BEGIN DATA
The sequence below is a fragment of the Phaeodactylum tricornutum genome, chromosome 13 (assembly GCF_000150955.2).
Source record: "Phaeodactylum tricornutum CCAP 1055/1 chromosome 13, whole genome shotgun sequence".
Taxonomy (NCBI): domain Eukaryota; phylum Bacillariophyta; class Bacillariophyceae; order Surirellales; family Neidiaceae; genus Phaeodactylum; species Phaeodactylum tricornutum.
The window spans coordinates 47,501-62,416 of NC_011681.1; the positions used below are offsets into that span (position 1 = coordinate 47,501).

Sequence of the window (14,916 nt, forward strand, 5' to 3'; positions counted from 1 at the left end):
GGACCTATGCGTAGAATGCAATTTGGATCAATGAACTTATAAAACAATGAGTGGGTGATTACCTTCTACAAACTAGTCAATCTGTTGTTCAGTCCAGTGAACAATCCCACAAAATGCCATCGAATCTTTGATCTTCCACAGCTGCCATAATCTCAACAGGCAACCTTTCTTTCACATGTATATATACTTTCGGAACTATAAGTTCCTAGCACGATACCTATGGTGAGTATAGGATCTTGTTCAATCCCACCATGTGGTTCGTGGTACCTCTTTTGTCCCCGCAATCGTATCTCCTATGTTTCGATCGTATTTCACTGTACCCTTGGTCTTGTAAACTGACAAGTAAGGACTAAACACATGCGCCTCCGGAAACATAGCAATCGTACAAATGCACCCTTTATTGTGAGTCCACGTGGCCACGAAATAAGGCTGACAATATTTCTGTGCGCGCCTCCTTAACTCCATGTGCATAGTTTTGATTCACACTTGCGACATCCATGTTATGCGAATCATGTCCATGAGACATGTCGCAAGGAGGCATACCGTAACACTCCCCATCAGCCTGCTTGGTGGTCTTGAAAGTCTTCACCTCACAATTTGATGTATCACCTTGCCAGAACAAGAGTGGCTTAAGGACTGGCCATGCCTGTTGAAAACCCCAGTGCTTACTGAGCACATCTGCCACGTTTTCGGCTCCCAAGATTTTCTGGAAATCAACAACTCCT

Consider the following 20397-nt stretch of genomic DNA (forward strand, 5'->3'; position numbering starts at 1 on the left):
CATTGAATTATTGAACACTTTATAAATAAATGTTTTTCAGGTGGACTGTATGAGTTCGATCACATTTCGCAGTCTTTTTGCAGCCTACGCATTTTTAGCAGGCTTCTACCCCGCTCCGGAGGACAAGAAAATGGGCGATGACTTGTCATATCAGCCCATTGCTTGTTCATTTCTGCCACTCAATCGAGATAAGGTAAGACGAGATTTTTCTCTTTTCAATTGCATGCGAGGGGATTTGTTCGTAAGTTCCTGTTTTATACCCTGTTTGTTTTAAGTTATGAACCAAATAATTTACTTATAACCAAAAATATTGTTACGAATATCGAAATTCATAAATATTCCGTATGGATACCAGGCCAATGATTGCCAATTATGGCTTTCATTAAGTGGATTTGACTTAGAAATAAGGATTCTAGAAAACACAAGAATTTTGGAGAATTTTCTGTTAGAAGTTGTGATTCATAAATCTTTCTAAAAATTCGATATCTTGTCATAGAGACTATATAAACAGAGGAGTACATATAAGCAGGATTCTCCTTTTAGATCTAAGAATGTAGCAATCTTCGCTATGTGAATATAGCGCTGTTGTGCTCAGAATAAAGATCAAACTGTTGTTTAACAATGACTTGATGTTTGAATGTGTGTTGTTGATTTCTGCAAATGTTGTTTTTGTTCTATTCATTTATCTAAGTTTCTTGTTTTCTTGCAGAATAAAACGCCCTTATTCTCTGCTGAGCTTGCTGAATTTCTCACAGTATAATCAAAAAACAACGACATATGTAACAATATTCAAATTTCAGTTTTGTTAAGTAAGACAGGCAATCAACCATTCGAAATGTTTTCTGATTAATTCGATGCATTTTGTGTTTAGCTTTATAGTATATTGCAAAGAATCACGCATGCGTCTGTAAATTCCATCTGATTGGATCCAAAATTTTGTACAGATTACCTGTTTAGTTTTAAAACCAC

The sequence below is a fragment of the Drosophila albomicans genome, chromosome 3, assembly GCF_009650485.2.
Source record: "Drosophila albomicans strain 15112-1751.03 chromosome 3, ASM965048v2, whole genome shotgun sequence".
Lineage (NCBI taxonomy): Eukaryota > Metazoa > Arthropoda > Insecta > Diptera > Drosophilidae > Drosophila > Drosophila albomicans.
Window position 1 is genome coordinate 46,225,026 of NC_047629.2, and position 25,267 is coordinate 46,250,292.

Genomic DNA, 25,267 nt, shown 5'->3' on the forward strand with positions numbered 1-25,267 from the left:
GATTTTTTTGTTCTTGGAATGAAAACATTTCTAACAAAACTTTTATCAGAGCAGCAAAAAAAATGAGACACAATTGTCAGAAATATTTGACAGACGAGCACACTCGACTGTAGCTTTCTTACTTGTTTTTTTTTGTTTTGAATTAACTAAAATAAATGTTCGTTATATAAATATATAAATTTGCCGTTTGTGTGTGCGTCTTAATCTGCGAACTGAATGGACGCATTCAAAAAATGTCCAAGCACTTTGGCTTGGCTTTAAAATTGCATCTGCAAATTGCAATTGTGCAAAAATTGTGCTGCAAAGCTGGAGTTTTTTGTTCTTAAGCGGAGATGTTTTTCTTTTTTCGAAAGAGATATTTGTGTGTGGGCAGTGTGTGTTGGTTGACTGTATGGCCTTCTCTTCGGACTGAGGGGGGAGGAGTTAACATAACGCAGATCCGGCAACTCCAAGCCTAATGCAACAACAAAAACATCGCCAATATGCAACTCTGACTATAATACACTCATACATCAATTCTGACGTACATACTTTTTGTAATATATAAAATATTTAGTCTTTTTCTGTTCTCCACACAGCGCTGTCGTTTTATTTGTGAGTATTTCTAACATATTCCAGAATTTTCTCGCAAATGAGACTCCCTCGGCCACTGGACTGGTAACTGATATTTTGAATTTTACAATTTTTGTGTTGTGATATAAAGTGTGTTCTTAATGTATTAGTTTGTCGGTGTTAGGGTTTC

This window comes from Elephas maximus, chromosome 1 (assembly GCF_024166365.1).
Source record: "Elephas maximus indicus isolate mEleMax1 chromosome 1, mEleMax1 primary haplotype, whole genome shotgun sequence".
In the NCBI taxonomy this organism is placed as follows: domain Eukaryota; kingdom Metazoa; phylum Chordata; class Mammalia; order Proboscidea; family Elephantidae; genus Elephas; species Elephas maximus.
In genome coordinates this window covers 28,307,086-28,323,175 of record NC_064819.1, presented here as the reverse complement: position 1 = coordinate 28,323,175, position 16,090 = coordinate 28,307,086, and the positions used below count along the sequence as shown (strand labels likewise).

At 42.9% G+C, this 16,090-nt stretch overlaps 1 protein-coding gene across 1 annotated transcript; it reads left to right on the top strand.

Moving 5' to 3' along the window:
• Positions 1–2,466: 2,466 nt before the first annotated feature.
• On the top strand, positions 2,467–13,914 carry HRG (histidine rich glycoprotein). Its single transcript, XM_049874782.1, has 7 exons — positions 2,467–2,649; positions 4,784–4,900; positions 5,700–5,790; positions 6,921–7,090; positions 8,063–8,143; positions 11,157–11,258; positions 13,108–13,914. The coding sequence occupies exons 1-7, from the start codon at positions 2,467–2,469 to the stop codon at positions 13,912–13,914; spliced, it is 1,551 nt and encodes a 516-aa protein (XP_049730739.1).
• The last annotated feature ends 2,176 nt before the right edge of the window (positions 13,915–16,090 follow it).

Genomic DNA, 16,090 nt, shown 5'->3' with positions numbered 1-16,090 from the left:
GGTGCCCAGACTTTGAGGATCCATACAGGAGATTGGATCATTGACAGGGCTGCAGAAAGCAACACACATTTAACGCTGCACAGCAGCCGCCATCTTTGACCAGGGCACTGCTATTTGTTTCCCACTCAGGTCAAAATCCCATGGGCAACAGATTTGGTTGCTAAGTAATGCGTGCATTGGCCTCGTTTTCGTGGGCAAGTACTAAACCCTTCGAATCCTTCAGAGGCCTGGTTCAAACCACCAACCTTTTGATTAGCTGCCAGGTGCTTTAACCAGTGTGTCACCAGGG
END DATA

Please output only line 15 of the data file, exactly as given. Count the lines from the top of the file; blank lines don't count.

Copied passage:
This window comes from Elephas maximus, chromosome 1 (assembly GCF_024166365.1).